This will keep you in good standing with them and avoid the debt from being sent to collections.
If Sprint has already sent the debt to collections, you will need to request a copy of your credit report to find out who currently owns the debt.
You can do this by contacting the three major credit bureaus (Experian, Equifax, and TransUnion) and requesting a free copy of your credit report.
You are entitled to one free copy per year under federal law.
From there, you can find out the collection agency’s identity and contact information.
You will need this information in order to request debt validation and negotiate a settlement.
If you are overwhelmed by dealing with negative entries on your credit report,
we suggest you ask a professional credit repair company for help.
Ask Credit Saint for Help
Request Communication through U.S. Mail
Debt collectors are notorious for saying one thing over the phone and turning around and doing the opposite.
That’s why it is highly important to conduct all of your communication with Sprint collections through U.S. Mail.
Under the Fair Debt Collection Practices Act (FDCPA), you have the right to request that Sprint collections contact you specifically through U.S. Mail.
This can help you hold them accountable for what they say to you as well as prevent excessive or abusive communication.
Make sure you hold onto all of your communication with the debt collectors so that you can refer back to them later if you need to.
When Sprint or a third-party collector contacts you next, tell them that you are aware of your rights under the FDCPA and would like to communicate strictly in writing through U.S. Mail.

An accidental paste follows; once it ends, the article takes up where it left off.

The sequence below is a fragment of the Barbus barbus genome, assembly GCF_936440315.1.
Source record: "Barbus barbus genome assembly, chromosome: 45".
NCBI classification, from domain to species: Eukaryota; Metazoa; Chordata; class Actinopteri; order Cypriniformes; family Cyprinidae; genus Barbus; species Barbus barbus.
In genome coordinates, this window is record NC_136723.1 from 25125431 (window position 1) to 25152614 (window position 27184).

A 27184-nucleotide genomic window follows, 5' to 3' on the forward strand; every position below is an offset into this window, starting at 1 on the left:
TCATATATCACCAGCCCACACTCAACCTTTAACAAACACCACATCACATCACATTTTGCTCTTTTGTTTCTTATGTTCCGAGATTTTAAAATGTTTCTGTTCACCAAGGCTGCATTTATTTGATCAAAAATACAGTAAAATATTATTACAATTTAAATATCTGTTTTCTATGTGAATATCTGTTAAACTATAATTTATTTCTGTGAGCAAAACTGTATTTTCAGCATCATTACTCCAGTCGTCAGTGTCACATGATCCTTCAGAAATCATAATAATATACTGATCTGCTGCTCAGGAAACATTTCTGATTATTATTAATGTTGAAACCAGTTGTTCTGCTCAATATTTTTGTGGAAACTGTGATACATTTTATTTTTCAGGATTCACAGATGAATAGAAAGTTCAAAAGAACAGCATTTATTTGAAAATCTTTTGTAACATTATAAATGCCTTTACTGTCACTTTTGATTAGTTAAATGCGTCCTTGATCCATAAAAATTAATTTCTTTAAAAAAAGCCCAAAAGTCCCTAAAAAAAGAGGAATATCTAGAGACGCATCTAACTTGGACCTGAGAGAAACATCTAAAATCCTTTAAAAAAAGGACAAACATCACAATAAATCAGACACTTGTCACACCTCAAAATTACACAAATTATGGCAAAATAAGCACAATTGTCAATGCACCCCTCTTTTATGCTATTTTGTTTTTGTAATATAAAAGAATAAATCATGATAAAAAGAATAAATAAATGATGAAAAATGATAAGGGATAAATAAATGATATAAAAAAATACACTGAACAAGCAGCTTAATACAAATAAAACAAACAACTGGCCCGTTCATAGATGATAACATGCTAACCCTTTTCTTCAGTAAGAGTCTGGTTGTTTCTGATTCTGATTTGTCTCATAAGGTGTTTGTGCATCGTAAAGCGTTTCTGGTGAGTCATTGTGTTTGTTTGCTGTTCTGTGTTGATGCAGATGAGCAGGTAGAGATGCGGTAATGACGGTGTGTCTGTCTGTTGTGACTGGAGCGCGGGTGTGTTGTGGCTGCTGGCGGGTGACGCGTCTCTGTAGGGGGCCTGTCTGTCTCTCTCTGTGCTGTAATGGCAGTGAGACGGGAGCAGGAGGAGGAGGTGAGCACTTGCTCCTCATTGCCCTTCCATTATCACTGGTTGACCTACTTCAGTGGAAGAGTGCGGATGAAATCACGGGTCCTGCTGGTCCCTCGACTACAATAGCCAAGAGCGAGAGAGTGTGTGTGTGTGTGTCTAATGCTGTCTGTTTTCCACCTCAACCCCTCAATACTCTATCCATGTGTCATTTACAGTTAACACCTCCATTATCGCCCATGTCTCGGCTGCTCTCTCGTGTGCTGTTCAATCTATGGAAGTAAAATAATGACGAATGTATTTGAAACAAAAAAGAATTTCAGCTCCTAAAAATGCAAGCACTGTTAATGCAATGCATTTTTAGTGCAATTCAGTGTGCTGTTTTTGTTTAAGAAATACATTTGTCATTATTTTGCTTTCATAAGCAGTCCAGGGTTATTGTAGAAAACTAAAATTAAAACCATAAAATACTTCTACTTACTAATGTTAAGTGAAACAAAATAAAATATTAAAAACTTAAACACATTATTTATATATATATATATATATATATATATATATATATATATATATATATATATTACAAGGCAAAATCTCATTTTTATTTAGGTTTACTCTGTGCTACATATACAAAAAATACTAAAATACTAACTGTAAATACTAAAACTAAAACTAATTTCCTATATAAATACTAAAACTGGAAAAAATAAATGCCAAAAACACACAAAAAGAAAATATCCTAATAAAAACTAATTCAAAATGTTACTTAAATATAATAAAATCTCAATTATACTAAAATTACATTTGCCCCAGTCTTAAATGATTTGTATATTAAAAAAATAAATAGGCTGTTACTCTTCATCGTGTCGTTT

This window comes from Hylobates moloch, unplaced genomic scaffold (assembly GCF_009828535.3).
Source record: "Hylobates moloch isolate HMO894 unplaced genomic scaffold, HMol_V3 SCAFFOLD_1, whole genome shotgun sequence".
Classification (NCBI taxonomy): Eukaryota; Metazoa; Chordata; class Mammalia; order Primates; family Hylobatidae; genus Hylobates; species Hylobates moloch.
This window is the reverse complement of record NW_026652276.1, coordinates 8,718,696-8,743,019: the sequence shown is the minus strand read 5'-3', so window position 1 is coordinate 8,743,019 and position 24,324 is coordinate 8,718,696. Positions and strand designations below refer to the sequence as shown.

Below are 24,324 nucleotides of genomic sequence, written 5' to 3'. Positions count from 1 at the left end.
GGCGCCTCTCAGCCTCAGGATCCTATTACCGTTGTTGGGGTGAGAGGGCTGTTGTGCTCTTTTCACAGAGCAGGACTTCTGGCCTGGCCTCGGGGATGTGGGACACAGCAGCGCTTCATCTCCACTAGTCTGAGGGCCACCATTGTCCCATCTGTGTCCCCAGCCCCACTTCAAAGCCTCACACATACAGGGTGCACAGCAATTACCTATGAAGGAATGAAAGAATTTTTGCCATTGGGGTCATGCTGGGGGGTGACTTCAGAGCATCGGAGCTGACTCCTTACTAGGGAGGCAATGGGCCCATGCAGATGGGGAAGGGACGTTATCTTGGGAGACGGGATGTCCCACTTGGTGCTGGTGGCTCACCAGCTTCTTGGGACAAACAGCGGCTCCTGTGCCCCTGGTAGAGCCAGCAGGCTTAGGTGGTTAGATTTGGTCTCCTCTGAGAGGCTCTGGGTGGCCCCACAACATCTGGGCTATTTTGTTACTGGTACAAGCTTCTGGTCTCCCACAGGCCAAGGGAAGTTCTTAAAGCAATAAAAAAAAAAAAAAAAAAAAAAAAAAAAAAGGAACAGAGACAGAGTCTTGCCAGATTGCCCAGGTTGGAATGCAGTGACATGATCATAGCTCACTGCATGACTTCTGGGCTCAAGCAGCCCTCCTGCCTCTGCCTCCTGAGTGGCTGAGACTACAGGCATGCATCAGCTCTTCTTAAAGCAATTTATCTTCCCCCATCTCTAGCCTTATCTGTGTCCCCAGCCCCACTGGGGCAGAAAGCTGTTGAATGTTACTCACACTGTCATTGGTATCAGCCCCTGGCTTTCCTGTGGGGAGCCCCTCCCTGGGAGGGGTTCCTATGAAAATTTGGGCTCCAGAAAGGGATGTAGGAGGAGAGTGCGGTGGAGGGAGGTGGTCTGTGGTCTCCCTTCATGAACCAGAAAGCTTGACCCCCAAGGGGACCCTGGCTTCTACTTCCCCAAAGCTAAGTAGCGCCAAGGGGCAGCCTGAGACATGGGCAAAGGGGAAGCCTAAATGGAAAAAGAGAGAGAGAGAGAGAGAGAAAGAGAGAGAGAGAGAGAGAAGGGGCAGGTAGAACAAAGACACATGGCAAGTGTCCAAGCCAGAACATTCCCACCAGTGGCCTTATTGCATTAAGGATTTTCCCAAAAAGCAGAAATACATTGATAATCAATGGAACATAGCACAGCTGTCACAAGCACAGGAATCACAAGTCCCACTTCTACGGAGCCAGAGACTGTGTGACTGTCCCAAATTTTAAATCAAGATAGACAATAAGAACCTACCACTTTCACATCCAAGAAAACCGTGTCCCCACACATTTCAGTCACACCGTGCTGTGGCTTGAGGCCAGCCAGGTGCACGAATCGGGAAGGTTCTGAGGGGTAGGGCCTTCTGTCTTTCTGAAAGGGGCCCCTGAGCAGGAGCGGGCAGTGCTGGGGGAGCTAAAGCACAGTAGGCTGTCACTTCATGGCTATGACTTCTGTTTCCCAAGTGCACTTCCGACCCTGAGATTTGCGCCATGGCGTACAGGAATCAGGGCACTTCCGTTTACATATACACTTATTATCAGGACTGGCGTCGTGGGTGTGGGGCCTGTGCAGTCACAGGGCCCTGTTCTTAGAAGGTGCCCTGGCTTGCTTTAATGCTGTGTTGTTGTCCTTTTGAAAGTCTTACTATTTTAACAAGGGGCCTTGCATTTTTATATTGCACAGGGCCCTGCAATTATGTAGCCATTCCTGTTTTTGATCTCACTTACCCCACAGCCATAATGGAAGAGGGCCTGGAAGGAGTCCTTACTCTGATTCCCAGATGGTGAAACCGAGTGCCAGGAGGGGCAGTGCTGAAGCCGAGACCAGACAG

If they begin to argue with you, tell them that they are in violation of the FDCPA and hang up.
Request Debt Validation
The FDCPA gives you the right to validate your debt with the debt collector. This is an essential step to take even if you plan on paying the debt.
This is because you can get the negative entry removed from your credit report if Sprint collections get any details wrong on your credit report.
To verify your debt, you will need to send a debt validation letter to whoever currently owns the debt.
You will need to send this letter within 30 days of the first contact with the creditor. Otherwise, they may not respond.
For example, if you were a new customer with Sprint, but were unhappy with your service plan and switched to Verizon, you would be asked to turn in your iPhone or Android back to Sprint to avoid being charged.
Sometimes companies do not keep up with equipment returns well and will charge you despite your returning the equipment, equalling a collections call.
This is where the debt validation letter comes in handy. A debt validation letter should ask the creditor to:
- Prove that the debt is real and belongs to you.
- Show that the debt has not been paid.